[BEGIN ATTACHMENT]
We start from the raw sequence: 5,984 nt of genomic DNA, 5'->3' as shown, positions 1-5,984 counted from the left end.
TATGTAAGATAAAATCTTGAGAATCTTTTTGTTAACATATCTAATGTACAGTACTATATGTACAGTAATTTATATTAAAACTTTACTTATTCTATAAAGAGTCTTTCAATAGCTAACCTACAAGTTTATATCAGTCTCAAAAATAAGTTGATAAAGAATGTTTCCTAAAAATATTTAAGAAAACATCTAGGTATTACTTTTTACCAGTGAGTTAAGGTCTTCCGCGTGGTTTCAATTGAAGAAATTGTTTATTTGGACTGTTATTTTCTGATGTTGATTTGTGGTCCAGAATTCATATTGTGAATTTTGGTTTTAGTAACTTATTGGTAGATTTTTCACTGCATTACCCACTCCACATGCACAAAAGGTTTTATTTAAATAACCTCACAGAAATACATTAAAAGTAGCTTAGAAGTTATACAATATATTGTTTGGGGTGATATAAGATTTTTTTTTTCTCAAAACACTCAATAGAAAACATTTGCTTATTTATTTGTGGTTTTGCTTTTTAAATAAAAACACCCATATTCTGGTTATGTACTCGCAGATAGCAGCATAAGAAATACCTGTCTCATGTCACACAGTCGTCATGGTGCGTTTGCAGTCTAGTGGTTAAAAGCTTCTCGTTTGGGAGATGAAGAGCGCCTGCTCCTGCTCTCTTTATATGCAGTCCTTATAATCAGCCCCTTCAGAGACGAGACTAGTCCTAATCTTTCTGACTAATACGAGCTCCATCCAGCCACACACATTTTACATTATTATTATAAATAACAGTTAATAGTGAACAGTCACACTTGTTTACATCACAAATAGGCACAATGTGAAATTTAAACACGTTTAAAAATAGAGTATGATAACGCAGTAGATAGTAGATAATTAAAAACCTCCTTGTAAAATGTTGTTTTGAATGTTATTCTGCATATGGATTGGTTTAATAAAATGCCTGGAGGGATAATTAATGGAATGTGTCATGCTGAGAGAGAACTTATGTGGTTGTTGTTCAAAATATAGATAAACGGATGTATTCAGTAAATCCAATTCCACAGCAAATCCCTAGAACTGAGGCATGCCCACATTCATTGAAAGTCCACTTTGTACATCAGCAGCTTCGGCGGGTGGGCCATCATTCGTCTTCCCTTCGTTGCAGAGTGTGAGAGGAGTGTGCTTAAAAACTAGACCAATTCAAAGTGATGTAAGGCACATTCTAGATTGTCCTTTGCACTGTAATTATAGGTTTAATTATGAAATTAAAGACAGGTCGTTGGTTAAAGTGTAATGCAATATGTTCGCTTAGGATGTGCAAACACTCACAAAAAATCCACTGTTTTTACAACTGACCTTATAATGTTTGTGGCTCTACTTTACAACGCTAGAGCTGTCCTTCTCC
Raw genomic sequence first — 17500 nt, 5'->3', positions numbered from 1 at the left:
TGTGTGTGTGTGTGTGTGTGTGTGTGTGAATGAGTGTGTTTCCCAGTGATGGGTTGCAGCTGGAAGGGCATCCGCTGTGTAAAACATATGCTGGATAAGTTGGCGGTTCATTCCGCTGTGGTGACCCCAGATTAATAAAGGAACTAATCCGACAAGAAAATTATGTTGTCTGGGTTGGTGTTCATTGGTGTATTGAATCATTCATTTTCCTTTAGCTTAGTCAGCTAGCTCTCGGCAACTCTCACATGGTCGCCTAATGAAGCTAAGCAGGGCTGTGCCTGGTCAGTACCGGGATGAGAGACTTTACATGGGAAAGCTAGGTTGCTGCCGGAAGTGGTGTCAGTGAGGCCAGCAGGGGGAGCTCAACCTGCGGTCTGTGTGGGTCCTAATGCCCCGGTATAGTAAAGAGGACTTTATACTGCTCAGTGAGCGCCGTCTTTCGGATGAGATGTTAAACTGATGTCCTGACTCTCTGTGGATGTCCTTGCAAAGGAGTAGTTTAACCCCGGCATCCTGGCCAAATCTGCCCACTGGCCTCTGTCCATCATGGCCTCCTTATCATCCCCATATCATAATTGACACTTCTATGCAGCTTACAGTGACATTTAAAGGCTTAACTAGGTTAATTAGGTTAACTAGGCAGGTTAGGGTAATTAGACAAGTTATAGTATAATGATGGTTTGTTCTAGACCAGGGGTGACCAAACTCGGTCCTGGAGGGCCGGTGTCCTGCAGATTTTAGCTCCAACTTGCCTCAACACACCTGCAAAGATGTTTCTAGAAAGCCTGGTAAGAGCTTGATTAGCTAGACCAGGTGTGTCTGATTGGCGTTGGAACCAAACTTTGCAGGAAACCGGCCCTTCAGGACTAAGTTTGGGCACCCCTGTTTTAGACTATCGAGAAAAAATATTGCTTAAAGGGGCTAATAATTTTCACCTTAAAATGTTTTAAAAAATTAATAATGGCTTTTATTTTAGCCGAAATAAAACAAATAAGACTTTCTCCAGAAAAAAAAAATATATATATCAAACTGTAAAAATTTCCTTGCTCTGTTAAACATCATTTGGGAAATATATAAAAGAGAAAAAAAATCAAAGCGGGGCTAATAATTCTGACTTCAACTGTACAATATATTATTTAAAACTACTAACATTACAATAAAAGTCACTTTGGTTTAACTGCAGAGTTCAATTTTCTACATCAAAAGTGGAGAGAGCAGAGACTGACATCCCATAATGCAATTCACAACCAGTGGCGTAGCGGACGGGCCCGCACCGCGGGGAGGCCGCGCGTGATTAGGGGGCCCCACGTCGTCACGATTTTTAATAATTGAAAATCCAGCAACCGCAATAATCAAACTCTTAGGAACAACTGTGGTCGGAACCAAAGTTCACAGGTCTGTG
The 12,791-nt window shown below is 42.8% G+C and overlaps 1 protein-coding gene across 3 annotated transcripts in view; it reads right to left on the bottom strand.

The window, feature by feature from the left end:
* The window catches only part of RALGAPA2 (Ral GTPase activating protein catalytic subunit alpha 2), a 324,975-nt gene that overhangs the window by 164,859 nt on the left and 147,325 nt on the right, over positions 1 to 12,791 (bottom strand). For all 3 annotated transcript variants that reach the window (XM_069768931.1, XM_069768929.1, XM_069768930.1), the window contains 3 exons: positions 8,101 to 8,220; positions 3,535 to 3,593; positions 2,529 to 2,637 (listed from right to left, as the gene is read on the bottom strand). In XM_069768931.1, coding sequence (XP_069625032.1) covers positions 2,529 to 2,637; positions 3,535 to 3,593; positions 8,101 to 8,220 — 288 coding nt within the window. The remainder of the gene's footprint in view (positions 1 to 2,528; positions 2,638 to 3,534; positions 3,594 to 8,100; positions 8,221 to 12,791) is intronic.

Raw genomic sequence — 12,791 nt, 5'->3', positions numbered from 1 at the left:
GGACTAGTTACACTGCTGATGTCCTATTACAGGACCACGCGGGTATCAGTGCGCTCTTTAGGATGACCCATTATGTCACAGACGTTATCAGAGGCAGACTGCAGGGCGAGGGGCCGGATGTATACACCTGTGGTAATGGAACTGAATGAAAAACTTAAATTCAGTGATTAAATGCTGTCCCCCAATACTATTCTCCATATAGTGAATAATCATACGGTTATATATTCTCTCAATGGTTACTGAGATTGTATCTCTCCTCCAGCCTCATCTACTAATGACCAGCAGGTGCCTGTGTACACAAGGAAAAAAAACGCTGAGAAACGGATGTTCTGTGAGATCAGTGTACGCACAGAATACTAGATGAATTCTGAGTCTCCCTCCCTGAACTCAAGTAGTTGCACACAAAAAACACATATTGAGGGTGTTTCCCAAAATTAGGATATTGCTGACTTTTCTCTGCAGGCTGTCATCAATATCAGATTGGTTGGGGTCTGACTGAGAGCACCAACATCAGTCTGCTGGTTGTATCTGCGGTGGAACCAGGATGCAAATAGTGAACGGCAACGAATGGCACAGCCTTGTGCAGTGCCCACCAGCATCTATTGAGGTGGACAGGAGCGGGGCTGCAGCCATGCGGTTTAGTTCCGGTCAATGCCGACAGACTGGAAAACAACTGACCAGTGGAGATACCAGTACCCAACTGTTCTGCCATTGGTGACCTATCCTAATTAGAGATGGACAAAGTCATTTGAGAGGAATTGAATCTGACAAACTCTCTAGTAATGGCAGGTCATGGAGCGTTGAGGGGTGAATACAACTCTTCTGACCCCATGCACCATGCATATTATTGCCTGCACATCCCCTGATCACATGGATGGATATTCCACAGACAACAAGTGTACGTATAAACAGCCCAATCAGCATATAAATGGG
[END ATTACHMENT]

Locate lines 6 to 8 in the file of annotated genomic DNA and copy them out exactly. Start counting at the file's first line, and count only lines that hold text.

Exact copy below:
The window, feature by feature from the left end:
* The window catches only part of RALGAPA2 (Ral GTPase activating protein catalytic subunit alpha 2), a 324,975-nt gene that overhangs the window by 164,859 nt on the left and 147,325 nt on the right, over positions 1 to 12,791 (bottom strand). For all 3 annotated transcript variants that reach the window (XM_069768931.1, XM_069768929.1, XM_069768930.1), the window contains 3 exons: positions 8,101 to 8,220; positions 3,535 to 3,593; positions 2,529 to 2,637 (listed from right to left, as the gene is read on the bottom strand). In XM_069768931.1, coding sequence (XP_069625032.1) covers positions 2,529 to 2,637; positions 3,535 to 3,593; positions 8,101 to 8,220 — 288 coding nt within the window. The remainder of the gene's footprint in view (positions 1 to 2,528; positions 2,638 to 3,534; positions 3,594 to 8,100; positions 8,221 to 12,791) is intronic.

Raw genomic sequence — 12,791 nt, 5'->3', positions numbered from 1 at the left: